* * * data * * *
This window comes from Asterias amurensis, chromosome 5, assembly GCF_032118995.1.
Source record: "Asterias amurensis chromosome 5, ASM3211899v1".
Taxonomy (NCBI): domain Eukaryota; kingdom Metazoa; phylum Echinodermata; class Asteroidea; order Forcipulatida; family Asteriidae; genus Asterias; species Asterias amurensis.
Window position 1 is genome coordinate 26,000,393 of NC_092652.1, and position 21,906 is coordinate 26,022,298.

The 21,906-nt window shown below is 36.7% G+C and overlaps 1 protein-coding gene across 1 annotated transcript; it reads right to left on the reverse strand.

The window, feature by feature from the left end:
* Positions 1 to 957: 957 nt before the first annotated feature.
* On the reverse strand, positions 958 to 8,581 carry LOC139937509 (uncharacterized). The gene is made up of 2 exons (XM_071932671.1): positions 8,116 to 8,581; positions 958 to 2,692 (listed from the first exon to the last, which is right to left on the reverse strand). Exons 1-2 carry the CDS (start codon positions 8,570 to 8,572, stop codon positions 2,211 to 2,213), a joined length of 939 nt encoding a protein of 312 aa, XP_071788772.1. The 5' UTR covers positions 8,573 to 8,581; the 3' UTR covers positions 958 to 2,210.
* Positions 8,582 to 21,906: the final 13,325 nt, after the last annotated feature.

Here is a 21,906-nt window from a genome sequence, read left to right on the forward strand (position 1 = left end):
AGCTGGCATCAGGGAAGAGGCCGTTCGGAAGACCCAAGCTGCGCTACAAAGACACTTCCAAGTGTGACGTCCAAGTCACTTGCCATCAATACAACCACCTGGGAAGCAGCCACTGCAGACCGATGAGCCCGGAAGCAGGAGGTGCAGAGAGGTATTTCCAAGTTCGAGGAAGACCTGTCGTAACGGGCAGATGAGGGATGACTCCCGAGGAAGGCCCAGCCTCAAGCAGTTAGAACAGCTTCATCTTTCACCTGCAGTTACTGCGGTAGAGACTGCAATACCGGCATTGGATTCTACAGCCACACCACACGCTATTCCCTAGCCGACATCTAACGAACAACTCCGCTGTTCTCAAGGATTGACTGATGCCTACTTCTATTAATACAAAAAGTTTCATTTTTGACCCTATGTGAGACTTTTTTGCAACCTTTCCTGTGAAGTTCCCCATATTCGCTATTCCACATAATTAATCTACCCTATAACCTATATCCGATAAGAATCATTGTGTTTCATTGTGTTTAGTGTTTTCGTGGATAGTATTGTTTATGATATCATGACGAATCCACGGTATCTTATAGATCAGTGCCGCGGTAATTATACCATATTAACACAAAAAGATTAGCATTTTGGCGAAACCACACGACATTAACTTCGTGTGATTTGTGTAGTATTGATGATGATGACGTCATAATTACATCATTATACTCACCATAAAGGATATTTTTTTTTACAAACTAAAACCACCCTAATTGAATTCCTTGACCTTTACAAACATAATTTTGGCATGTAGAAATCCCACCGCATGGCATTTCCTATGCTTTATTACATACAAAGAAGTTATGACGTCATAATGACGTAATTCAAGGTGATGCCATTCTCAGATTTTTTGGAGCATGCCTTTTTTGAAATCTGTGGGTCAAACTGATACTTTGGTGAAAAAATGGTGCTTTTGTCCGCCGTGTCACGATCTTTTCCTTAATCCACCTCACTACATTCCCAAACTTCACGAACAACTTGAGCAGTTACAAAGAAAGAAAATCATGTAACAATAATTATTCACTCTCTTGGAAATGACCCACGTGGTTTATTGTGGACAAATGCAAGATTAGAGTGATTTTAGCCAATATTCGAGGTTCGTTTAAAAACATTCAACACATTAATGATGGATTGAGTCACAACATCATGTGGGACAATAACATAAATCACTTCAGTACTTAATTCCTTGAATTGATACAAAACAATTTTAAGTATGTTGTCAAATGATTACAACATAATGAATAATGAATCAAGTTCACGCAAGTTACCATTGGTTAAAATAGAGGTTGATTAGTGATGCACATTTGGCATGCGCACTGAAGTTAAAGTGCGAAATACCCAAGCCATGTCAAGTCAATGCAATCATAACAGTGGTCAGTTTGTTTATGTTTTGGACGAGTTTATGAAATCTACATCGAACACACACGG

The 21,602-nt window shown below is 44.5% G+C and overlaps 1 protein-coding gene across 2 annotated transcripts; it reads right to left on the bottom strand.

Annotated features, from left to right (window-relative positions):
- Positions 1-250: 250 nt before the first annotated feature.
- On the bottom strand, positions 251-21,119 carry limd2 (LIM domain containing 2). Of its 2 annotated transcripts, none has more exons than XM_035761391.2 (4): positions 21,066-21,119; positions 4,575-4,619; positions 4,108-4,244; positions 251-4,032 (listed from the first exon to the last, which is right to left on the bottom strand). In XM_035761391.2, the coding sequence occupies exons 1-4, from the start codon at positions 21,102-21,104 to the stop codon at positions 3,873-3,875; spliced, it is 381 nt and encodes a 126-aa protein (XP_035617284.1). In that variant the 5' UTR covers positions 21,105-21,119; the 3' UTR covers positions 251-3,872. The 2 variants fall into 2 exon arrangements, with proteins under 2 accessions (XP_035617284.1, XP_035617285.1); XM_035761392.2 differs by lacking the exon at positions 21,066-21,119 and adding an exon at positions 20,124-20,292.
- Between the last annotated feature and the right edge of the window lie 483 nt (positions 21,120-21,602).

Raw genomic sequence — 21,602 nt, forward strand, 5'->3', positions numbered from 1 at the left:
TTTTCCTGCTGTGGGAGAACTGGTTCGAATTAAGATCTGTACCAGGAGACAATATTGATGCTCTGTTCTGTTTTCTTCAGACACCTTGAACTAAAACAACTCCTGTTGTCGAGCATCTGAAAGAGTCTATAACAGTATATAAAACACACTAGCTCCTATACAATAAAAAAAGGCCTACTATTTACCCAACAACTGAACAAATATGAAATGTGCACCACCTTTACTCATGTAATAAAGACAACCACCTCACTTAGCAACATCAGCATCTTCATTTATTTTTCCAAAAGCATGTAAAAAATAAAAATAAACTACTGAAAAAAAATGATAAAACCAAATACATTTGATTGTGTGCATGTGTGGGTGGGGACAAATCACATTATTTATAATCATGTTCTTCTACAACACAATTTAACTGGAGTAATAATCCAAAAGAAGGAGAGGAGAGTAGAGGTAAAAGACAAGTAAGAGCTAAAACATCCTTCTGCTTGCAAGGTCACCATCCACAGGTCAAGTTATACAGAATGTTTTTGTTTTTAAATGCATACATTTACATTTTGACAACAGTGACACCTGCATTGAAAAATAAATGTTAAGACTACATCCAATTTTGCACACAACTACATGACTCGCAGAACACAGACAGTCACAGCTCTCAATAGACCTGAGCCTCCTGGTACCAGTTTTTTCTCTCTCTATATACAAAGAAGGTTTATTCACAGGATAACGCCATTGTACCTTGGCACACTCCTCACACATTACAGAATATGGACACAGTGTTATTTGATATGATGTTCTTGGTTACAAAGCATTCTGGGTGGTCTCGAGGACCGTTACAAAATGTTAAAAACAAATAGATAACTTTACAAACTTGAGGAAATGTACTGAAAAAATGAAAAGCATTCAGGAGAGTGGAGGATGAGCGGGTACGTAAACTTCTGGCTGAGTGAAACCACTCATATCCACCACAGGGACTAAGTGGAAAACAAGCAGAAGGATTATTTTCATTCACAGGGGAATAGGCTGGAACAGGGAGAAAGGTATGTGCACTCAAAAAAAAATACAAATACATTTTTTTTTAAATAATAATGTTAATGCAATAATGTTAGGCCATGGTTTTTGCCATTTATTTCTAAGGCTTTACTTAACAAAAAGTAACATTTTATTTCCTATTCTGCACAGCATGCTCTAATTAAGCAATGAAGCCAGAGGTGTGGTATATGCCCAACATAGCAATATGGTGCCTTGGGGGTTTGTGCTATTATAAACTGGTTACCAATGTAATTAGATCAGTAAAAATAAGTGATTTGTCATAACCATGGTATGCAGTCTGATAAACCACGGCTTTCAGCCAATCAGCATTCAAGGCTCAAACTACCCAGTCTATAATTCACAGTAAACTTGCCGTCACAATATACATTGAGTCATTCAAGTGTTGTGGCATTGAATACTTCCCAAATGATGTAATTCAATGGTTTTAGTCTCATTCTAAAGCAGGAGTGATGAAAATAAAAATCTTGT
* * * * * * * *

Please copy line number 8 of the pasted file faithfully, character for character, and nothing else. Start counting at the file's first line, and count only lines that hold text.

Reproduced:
* On the reverse strand, positions 958 to 8,581 carry LOC139937509 (uncharacterized). The gene is made up of 2 exons (XM_071932671.1): positions 8,116 to 8,581; positions 958 to 2,692 (listed from the first exon to the last, which is right to left on the reverse strand). Exons 1-2 carry the CDS (start codon positions 8,570 to 8,572, stop codon positions 2,211 to 2,213), a joined length of 939 nt encoding a protein of 312 aa, XP_071788772.1. The 5' UTR covers positions 8,573 to 8,581; the 3' UTR covers positions 958 to 2,210.